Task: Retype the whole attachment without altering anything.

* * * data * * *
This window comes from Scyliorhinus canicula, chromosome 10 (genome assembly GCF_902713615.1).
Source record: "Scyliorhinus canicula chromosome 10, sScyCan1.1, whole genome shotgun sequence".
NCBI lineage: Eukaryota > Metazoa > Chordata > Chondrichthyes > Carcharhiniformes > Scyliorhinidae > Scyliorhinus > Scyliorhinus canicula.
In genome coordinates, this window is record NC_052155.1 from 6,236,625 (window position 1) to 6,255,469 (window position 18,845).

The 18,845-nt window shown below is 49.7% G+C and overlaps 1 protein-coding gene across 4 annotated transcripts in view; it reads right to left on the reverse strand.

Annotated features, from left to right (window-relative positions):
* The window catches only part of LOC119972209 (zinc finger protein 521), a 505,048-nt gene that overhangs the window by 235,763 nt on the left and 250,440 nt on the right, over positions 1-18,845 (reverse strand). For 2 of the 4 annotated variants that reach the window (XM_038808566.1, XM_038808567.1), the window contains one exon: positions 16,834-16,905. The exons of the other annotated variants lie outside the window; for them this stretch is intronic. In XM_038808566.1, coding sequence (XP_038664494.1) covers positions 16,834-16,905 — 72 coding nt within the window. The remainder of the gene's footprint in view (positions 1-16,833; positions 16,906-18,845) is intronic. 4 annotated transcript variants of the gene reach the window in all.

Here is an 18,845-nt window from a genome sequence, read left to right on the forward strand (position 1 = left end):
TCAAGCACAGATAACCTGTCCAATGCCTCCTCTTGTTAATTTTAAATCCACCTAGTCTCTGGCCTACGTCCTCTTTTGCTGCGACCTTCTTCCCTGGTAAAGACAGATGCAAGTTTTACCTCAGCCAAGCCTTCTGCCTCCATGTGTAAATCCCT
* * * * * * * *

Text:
This window comes from Scyliorhinus canicula, chromosome 10 (genome assembly GCF_902713615.1).
Source record: "Scyliorhinus canicula chromosome 10, sScyCan1.1, whole genome shotgun sequence".
NCBI lineage: Eukaryota > Metazoa > Chordata > Chondrichthyes > Carcharhiniformes > Scyliorhinidae > Scyliorhinus > Scyliorhinus canicula.
In genome coordinates, this window is record NC_052155.1 from 6,236,625 (window position 1) to 6,255,469 (window position 18,845).

The 18,845-nt window shown below is 49.7% G+C and overlaps 1 protein-coding gene across 4 annotated transcripts in view; it reads right to left on the reverse strand.

Annotated features, from left to right (window-relative positions):
* The window catches only part of LOC119972209 (zinc finger protein 521), a 505,048-nt gene that overhangs the window by 235,763 nt on the left and 250,440 nt on the right, over positions 1-18,845 (reverse strand). For 2 of the 4 annotated variants that reach the window (XM_038808566.1, XM_038808567.1), the window contains one exon: positions 16,834-16,905. The exons of the other annotated variants lie outside the window; for them this stretch is intronic. In XM_038808566.1, coding sequence (XP_038664494.1) covers positions 16,834-16,905 — 72 coding nt within the window. The remainder of the gene's footprint in view (positions 1-16,833; positions 16,906-18,845) is intronic. 4 annotated transcript variants of the gene reach the window in all.

Here is an 18,845-nt window from a genome sequence, read left to right on the forward strand (position 1 = left end):
TCAAGCACAGATAACCTGTCCAATGCCTCCTCTTGTTAATTTTAAATCCACCTAGTCTCTGGCCTACGTCCTCTTTTGCTGCGACCTTCTTCCCTGGTAAAGACAGATGCAAGTTTTACCTCAGCCAAGCCTTCTGCCTCCATGTGTAAATCCCT